The FOXES kicked off Leicester’s global attraction

Posted by pt91 at May 17, 2016 11:10 AM |
PhD Student Inès Hassen discusses how the Leicester model could make the city a champion of globalisation

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Over the past four years, I have been conducting research on Leicester’s economic and urban change in the age of globalisation, and it is evident that overcoming the impact of the 1973 economic recession, whilst rebuilding a post-industrial identity, has been a challenge for the city. Leicester’s image has also been adversely affected by harsh comments from various media sources over the past decades, with the late Sir Terry Wogan once infamously referring to Leicester as the ‘lost city’. Yet, its well-established entrepreneurial mentality and determinism to create a cohesive multi-cultural community has led to a favourable environment for recent ‘miraculous’ events. The Premier League success of Leicester City Football Club has ‘put Leicester on the global map’ and has also boosted the city’s branding strategy.

A surprising city

In the mid-20th century, Leicester was internationally known as the city that ‘clothes the world’ thanks to its prosperous and buoyant hosiery and knitwear industries. By the 1970s, Leicester’s manufacturing centre started to collapse due to a low-cost international market competition. Consequently, the city’s image suffered and this chimed with a general industrial decline in the Midlands. Since then, creating a distinctive identity has been a genuine challenge for the local authorities who strived to cultivate Leicester’s unique selling point in order to both raise the city’s profile on the world stage and to appeal as a flagship tourist destination.

A promotional campaign that branded Leicester via the slogan ‘a city full of surprises’ to boost civic pride as well as to sell the city’s image internationally to investors and tourists was created in 1993 by the marketing agency Leicester Promotions Ltd. The campaign demonstrated a local incentive to make the populace acutely aware of the city’s hidden potential. Leicester had relatively been considered a secondary destination, overshadowed by Nottingham’s cultural attractions and lacking any significant historical reference point. This changed with the discovery of Richard III in 2013, enabling Leicester to attain global recognition. The Foxes are ‘the icing on the cake’, and their odds-defying success has led to incredible scenes of pride, optimism and joy in the city. Leicester, a city located in the middle of England, has acquired a central presence on the global map. Leicester, a reserved and medium-sized post-industrial city, is truly a city of surprises.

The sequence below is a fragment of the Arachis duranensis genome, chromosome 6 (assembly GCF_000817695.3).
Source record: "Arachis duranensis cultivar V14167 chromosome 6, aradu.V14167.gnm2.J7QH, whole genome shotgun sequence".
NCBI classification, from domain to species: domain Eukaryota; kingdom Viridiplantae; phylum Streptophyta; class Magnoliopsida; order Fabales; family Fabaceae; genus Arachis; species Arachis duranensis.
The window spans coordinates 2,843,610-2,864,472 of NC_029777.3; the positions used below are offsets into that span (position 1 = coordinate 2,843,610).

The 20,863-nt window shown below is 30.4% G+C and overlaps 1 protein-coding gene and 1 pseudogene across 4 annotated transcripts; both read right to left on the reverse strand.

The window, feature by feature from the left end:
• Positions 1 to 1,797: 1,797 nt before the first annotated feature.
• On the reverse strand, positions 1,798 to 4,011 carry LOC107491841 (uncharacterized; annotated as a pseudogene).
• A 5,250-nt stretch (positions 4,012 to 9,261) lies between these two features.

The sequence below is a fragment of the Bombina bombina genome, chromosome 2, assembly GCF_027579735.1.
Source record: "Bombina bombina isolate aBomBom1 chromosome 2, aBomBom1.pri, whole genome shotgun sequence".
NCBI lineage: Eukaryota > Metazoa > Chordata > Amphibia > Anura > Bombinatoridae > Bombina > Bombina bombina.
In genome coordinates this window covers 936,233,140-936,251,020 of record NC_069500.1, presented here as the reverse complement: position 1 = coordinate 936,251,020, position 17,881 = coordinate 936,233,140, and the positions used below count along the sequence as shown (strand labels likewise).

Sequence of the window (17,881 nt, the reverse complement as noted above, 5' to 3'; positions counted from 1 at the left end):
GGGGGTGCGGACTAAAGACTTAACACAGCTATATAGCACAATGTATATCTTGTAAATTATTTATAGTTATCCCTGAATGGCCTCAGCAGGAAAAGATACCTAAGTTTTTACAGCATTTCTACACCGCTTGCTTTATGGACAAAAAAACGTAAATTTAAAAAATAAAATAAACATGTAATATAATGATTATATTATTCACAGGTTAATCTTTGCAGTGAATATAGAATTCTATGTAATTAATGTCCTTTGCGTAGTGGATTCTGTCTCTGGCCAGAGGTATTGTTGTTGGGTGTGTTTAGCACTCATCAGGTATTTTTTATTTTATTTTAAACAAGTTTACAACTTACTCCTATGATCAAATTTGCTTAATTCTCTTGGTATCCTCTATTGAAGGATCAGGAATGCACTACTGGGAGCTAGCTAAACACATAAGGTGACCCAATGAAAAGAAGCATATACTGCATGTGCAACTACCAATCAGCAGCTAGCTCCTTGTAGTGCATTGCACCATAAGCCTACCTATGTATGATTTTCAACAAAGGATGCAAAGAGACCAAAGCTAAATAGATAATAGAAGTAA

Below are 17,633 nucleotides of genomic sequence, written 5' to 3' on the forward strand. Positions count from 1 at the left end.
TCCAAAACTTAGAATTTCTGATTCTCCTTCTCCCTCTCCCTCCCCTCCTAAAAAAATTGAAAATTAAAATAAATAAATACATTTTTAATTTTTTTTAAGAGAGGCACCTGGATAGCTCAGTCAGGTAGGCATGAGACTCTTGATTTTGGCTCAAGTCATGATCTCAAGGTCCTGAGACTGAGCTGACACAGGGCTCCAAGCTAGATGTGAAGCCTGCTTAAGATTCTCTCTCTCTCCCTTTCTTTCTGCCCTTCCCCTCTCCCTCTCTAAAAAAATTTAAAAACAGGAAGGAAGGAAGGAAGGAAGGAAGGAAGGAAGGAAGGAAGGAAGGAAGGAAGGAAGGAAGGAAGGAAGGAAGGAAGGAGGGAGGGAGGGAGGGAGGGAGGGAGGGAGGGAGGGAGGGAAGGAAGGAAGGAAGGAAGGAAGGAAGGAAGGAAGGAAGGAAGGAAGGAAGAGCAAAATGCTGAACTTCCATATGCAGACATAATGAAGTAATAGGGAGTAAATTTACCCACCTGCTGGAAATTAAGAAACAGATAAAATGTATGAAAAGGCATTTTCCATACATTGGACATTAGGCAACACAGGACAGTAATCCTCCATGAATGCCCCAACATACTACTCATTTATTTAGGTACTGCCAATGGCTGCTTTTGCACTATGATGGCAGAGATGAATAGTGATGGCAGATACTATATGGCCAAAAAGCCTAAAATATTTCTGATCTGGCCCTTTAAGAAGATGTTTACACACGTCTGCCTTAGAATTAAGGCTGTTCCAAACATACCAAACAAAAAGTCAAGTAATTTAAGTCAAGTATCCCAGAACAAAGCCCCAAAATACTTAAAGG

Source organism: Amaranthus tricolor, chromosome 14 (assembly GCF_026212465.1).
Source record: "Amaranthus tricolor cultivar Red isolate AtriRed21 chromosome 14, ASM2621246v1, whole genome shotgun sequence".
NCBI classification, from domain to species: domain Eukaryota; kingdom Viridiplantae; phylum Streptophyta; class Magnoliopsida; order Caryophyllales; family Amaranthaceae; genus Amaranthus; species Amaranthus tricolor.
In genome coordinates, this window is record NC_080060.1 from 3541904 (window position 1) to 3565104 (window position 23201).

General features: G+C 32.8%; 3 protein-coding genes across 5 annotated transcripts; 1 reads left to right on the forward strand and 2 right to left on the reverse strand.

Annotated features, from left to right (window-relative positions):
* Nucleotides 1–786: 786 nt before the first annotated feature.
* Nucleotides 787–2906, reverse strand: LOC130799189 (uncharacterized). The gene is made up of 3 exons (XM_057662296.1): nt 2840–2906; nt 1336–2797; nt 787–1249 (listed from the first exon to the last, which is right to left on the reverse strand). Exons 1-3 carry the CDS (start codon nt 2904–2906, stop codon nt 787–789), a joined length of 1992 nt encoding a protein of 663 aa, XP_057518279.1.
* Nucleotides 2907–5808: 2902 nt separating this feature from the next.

A cosmopolitan and unified city

Leicester is considered to be Britain’s most diverse city, re-shaped by migration flows from the Caribbean in the 1940s-50s and from the Indian-sub continent in the 1960s. The city also welcomed in the 1970s many persecuted Asian families displaced from East Africa. Distinct migration groups have contributed to Leicester’s business development thanks to their trade expertise – and this has attracted praise from the Leicestershire Chamber of Commerce and Industry. The city is proud of its cultural diversity and Leicester has drawn its strength from its migration history.

The promotion of numerous ethnic festivals, such as Diwali and the Caribbean Carnival, reflects the city’s positive approach towards multiculturalism and the public expression of diversity. Ethnic minorities are the driving force behind the city’s social cohesion and urban development. The City Council plays an active role in encouraging citizens to participate in different cultural heritages.

Football, the world’s most popular sport, augments this multicultural pride by bringing the community of Leicester together through incredible public displays of celebration. Schools, shops, and all types of public buildings exhibit the hash-tag sign ‘#backingtheblues’. The Foxes, a team composed of players from different nationalities, also reflect the cultural diversity of the city and give credit to Leicester’s vision of a plural and federated society.

Beyond the champion image

The champion image is obviously being exploited by various local actors, such as the two universities, and Premier League victory has given a further global impulse to Leicester’s image: it is a ‘sporting capital’ with cultural capital. Within this globalised world, where branding strategies are being replicated in across different cities, Leicester now possesses a unique promotional springboard that is the envy of the world. The international press is talking about Leicester as Premier League ‘campioni’ with references too to its multicultural and historical identity. The city’s champion image is a creative vehicle for promoting Leicester’s philosophy of multicultural tolerance to the rest of the world. Leicester, surprisingly, may have become a global model for multicultural cooperation. And what is certain is that the city can position itself confidently as a champion of globalisation: a medium-sized city that has the world at its feet.

Inès Hassen, PhD Student at the Centre for Urban History, University of Leicester

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